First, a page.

September 22, 2011
At a debate on EU membership organised by the Spectator on 20 September (read a report here), leading eurosceptic Daniel Hannan MEP compared the UK unfavourably with Switzerland. The Swiss experience of non-membership of the EU, he said, has been more beneficial than the UK experience of membership. We are poorer, both in economic terms and in the health of our democratic life.
That is what the MEP says: what about the facts?
Switzerland is undeniably richer than the UK (GDP per capita currently around $63,000 as opposed to $35,000) but is that because of the EU? The chart below shows the ratio of Swiss per capita GDP to that of the UK, since 1960 (the blue line) (data from the World Bank).
Switzerland is richer now, but it was richer then, too. The gap between the two has widened, notably in the mid-1970s, which was a particularly bad time for the British economy, and since the economic crisis started in 2008. There have been periods of time when it has narrowed, too, during the late 1980s during the completion of the single market and during the long boom of the last decade. The ratio is now about where it was when Britain first joined the EEC in 1973.
Compare also the experience of Germany (the pink line). Again, Switzerland is richer than Germany, but consistently so. If it was membership of the EU that was dragging a country down, we would see the gap between Swiss and German wealth grow. In fact, that gap does not grow, which implies that membership of the EU is perfectly compatible with a successful economy. The fact that Britain has, relatively speaking, declined is due to failings in British economic policy and not due to membership of the EU.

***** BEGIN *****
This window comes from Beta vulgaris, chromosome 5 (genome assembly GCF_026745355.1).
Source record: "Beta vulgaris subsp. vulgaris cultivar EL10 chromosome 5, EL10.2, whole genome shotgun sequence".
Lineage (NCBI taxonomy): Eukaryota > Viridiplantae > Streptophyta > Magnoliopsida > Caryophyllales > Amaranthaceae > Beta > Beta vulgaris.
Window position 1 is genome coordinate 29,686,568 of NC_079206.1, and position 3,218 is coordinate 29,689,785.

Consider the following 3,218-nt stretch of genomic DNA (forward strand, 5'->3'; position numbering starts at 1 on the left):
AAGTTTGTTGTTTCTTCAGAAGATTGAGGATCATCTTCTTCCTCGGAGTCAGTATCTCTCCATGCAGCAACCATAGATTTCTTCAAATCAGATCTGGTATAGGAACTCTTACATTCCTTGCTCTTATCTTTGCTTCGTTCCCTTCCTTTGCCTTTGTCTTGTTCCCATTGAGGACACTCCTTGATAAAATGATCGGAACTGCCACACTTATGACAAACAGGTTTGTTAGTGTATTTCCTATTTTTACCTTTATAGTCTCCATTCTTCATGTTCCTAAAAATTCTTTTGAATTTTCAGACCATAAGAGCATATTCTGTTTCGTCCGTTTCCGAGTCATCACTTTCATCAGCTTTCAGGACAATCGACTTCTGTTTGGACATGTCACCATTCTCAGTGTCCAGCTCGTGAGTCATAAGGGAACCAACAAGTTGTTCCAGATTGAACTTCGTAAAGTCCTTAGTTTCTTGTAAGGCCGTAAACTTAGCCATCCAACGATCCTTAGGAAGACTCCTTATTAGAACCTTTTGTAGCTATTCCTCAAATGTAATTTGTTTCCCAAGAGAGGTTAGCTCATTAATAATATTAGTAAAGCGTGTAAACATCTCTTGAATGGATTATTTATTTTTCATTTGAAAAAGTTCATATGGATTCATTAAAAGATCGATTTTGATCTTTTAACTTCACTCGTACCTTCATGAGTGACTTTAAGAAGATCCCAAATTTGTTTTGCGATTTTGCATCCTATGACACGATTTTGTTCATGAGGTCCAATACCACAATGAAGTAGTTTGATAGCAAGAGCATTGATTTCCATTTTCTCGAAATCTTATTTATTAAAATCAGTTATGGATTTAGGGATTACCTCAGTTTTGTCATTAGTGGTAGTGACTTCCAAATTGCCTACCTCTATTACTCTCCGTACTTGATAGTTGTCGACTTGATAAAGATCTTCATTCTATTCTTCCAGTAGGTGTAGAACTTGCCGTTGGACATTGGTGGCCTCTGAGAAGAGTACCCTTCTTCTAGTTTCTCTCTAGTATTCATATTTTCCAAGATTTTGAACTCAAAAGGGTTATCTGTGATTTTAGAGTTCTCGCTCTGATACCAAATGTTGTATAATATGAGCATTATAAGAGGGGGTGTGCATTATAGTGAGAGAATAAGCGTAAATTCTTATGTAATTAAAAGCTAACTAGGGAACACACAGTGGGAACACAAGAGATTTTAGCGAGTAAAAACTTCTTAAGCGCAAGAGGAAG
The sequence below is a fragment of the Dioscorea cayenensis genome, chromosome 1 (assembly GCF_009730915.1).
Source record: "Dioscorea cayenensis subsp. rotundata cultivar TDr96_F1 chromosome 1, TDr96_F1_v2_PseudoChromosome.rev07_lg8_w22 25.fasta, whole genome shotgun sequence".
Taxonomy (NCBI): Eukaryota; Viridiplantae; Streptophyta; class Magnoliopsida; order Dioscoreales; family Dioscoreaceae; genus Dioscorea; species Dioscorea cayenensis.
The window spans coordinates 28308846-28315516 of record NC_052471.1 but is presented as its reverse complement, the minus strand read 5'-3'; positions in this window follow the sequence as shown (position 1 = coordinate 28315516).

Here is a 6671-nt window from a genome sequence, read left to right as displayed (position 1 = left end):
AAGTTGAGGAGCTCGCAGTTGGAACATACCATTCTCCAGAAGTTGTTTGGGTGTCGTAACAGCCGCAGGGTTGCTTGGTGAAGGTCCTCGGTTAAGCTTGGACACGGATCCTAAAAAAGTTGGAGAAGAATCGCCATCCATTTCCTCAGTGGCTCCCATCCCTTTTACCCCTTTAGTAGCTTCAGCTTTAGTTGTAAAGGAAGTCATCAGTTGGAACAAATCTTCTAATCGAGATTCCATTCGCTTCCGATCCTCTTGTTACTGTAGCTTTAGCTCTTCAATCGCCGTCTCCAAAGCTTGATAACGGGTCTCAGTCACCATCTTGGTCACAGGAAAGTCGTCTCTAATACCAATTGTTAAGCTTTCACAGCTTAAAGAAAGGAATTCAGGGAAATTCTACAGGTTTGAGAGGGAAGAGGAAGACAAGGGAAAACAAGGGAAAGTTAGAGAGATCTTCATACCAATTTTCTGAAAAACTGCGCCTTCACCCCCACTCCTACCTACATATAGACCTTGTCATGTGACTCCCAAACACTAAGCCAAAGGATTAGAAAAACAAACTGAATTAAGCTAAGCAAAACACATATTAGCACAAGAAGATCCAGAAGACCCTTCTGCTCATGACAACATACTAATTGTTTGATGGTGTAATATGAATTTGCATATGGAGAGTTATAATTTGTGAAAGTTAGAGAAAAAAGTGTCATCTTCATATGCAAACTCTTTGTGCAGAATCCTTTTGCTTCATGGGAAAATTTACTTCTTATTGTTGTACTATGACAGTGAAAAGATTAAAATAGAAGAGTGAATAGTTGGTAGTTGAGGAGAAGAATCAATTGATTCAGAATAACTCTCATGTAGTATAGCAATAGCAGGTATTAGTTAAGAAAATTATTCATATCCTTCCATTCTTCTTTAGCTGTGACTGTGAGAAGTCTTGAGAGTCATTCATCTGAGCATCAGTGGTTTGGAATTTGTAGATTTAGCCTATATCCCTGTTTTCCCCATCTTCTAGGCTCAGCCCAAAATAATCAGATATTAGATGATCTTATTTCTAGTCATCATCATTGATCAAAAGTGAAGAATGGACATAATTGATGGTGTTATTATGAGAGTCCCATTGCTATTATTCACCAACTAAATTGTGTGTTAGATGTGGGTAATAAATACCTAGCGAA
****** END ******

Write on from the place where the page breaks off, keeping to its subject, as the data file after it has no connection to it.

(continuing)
So, if the contention that the EU is harming the British economy is proven to be false, what about the harm allegedly done to British democracy?
The chart below depicts election turnouts since 1979, showing Switzerland, the UK and the European Parliament (percentages from International IDEA).
The lowest turnouts are the Swiss. So much for the contention of a nation of politically engaged independent citizens, as opposed to the democracy-denied British. Swiss turnouts are even generally lower than those of the European Parliament! Daniel Hannan doesn’t like to tell us that.
Of course, Switzerland is a federal country, so there are elections at other levels of government to take into account. The latest elections in the canton of Bern saw a turnout of 43.48 per cent, in Luzern it was 43.5 per cent, and in Zürich, it was only 35 per cent, i.e. lower than the federal turnout.
There is also the culture of direct democracy, in which issues of public controversy can be put to referendums, but turnout in these referendums is normally less than 50 per cent. A study of Swiss democracy by the University of Zurich and the Social Science Research Center Berlin (WZB) reported that:
“A large part of the Swiss population does not engage in politics and those who do are primarily educated, well-off, older and disproportionately male.”
Looking out at the audience at the Spectator debate, we can see why the Swiss model might be attractive to them. But to the rest of us, maybe not so much.
Swiss democracy and the Swiss economy have many admirable features, but membership of the European Union does not prevent Britain from emulating them. If there are failings in our own political system, giving us bad decisions and mistaken policies, we should recognise them for what they are and not be content simply to blame them on others.
To leave the EU in the hope that this would make us more like Switzerland is a fantasy. If we want to be more like the Swiss, we can, and we don’t have to give up the benefits of EU membership in order to do so.Author : European Movement UK